On March 14, 2010 the Eastern Native Tree Society and Western Native Tree Society switched from discussion lists on Google Groups to a new discussion list in a Bulletin Board format at: http://www.ents-bbs.org/index.php   Posts made since the inception of the BBS on March 14, 2010 will be sorted and archived on the BBS. Click on the link to go to the equivalent section on the new BBS. This website will continue to serve as a front end for the ENTS and WNTS groups. It will continue to serve as a repository of older posts, and will serve as the host site for special projects and features that are not well suited for a BBS format. Please visit the BBS for the latest information and trip reports.

Trip Reports and Discussions


Haleakala National Park - photo by US National Park Service

Approximately two million acres of land in Hawai‘i are forested; half of them are in private ownership. Hawaii’s forests represent the only Pacific tropical forests in the United States. Hawaii’s endemic trees grow nowhere else on earth. Koa (Acacia koa) is the largest endemic tree in Hawai‘i–the species exists naturally nowhere else in the world. It is the fastest growing of Hawaii’s hardwoods. It can grow as much as an inch in diameter per year, reaching 100 feet in height, attaining a trunk diameter of 5 feet or more. It was historically the material of choice for carved ocean-going canoes.  ‘Ohi‘a lehua (Metrosideros polymorpha) The ‘Ohi‘a is unique to Hawai‘i. It is one of the trees initially used by native Hawaiians for critical construction applications such as tools, and wear-strips along the gunwales of canoes.  It is the most common endemic tree in the state, can be a major component of mixed forest stands, and is one of the very first trees able to take root on new lava fields. The tree is present in shapes ranging from shrubs to 100 feet in height.  http://www.hawaii-forest.org/guide/forestry.html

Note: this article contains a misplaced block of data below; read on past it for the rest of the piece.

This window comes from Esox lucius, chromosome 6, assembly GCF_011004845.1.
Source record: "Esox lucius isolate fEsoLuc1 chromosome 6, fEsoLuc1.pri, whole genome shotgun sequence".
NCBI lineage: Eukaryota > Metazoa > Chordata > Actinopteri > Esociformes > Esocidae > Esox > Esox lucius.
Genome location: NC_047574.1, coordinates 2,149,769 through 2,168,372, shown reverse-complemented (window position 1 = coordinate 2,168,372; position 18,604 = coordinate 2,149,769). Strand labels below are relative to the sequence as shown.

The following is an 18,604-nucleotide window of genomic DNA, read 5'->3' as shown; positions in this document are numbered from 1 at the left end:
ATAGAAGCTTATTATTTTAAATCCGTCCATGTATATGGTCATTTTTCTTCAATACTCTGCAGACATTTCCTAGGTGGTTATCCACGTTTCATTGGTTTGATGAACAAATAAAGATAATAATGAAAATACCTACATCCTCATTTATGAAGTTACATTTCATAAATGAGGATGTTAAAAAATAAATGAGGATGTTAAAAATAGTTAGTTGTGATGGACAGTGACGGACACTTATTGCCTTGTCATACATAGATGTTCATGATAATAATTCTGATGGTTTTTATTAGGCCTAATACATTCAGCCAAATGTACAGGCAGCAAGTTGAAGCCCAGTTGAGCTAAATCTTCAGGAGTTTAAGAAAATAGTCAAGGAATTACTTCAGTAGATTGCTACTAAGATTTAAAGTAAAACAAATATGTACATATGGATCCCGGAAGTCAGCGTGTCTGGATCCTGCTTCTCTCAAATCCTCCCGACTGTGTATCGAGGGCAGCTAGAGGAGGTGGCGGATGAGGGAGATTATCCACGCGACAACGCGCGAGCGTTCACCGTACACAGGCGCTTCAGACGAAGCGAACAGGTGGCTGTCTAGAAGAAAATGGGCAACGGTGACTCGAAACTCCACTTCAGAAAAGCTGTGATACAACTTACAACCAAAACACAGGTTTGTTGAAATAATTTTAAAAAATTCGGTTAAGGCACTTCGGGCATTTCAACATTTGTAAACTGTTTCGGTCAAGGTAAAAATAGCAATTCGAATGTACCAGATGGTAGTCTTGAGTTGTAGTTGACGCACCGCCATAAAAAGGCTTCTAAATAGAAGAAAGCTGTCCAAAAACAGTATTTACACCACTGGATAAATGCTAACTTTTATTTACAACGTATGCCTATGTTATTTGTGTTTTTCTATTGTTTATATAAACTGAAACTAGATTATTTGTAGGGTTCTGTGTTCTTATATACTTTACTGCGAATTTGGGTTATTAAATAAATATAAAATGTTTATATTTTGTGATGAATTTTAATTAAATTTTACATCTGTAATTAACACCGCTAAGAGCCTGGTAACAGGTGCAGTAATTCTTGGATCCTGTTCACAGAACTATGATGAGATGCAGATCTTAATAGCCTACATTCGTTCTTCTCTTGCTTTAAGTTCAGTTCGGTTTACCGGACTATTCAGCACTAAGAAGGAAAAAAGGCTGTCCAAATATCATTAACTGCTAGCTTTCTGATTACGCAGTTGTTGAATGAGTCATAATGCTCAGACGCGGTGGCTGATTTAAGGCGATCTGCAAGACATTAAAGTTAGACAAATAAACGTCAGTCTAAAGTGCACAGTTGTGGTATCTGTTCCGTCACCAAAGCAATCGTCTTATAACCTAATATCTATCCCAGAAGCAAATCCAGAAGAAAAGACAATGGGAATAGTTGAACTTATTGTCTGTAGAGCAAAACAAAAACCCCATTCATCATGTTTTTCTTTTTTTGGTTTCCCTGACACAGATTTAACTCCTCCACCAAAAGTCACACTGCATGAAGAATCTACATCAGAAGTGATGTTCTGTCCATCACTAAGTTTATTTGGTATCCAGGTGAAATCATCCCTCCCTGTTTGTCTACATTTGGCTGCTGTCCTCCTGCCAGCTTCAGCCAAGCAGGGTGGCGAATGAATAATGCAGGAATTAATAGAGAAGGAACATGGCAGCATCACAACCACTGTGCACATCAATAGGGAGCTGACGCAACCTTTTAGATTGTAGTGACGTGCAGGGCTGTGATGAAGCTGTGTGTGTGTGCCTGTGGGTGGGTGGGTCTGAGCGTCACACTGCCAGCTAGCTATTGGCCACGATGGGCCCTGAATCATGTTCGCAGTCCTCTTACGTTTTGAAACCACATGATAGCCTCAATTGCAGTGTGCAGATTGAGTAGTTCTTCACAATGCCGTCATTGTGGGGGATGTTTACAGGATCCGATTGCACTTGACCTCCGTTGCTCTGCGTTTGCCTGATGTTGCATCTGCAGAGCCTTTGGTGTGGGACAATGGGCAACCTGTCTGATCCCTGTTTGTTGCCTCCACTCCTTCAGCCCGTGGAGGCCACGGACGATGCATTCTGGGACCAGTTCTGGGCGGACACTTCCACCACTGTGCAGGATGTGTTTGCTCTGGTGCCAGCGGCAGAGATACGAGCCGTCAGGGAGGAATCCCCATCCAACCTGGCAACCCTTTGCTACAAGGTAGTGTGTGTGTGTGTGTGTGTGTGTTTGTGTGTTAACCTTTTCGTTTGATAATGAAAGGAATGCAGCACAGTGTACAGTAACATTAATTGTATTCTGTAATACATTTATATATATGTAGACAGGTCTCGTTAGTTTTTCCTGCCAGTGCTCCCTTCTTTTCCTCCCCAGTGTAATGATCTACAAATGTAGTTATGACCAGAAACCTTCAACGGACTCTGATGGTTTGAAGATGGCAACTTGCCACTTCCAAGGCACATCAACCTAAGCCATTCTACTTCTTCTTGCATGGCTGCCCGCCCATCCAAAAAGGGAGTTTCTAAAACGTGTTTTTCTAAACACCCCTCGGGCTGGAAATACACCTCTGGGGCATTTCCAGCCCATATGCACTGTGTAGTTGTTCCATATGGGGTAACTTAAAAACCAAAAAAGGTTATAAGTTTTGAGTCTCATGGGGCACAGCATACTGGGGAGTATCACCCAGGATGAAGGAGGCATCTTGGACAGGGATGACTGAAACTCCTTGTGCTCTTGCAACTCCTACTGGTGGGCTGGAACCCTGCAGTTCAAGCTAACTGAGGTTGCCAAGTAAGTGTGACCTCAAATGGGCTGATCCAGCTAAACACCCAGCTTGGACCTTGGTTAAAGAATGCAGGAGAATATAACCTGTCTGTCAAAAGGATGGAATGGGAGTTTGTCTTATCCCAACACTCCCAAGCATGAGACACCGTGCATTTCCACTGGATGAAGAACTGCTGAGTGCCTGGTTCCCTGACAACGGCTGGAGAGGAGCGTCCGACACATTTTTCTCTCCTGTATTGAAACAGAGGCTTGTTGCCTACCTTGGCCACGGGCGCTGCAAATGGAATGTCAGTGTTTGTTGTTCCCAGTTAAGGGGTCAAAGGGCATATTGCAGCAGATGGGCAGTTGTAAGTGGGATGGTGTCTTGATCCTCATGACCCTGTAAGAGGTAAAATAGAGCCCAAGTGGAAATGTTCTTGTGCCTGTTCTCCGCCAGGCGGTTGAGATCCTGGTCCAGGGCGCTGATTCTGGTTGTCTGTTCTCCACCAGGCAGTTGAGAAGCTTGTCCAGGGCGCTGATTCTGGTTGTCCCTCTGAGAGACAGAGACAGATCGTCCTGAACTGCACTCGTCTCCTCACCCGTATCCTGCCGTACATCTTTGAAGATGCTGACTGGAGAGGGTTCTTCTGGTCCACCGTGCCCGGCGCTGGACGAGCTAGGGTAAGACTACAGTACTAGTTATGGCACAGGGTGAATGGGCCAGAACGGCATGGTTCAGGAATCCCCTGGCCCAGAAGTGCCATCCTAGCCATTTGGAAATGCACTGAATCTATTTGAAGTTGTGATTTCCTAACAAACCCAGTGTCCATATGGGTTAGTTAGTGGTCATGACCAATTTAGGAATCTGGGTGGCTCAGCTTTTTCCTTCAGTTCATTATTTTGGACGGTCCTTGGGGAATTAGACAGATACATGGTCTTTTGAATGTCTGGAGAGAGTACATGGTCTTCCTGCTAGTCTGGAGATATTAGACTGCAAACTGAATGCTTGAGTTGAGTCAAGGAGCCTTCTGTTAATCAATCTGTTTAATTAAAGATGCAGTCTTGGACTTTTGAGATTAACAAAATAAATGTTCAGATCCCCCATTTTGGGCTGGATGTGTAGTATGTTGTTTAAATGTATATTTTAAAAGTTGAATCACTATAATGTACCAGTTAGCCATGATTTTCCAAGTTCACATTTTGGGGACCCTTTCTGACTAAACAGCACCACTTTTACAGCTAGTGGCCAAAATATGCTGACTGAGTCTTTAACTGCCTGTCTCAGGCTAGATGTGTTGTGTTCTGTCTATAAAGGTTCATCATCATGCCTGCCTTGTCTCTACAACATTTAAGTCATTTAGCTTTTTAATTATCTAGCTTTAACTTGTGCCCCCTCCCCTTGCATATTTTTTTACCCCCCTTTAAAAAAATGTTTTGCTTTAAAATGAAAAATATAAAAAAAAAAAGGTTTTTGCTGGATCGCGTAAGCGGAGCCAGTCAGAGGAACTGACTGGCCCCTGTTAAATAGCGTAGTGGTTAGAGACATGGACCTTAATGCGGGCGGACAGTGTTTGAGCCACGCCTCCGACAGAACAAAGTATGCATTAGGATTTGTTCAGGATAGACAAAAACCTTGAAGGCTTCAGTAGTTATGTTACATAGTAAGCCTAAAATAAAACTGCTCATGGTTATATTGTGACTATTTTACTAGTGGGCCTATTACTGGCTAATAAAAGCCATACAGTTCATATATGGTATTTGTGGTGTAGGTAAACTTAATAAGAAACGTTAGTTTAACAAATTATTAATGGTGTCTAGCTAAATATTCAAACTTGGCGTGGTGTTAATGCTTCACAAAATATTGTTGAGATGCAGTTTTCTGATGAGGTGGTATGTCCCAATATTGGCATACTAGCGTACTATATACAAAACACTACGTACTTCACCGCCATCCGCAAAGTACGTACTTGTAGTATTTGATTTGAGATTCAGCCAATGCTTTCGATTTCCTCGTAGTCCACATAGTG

Common Forest Trees of Hawaii  http://www.ctahr.hawaii.edu/forestry/trees/little_skolmen.html  

Exceptional Trees of Hawai'i http://www.hawaiitrees.org/

Haleakala National Park http://www.nps.gov/romo/index.htm The Park preserves the outstanding volcanic landscape of the upper slopes of Haleakala on the island of Maui and protects the unique and fragile ecosystems of Kipahulu Valley, the scenic pools along Oheo Gulch, and many rare and endangered species. Haleakala, originally part of Hawaii National Park, was redesignated as a separate entity in July 1961. Haleakala National Park was designated an International Biosphere Reserve in 1980. Of its 30,183 acres, 24,719 acres are designated wilderness.


photo by US National Park Service

Hawaii Volcanoes National Park http://www.nps.gov/havo/index.htm Hawai'i Volcanoes National Park, established in 1916, displays the results of 70 million years of volcanism, migration, and evolution -- processes that thrust a bare land from the sea and clothed it with complex and unique ecosystems and a distinct human culture. The park encompasses diverse environments that range from sea level to the summit of the earth's most massive volcano, Mauna Loa at 13,677 feet. Kilauea, the world's most active volcano, offers scientists insights on the birth of the Hawaiian Islands and visitors views of dramatic volcanic landscapes. 

Hawaii Division of Forestry and Wildlife http://www.dofaw.net/ 

Hawaii Forest Industry Association http://www.hawaii-forest.org/guide/forestry.html Today, at the dawn of another century, private interests, community groups and government agencies continue to recognize forests as an investment in our future. Healthy forests play an important role in protecting native ecosystems and important watersheds. Well managed forests, with or without harvesting, also can help Hawai‘i develop a sustainable and diverse economy based on renewable resources. 

Hawaii Forest Bird Interagency Database Project http://biology.usgs.gov/pierc/PLWoodworthDB.htm  In 1976-1983, the U.S. Fish and Wildlife Service (now USGS-Biological Resources Division) conducted systematic surveys of forest birds and plant communities as part of the Hawaii Forest Bird Surveys (HFBS) (Scott et al. 1986) (Fig. 1). Results of this effort have proven to be an important conservation tool during the past two decades, but population estimates and range maps are now out of date. We present a comprehensive inventory of all forest bird census data collected over the last 25 years in a centralized, standardized, relational database.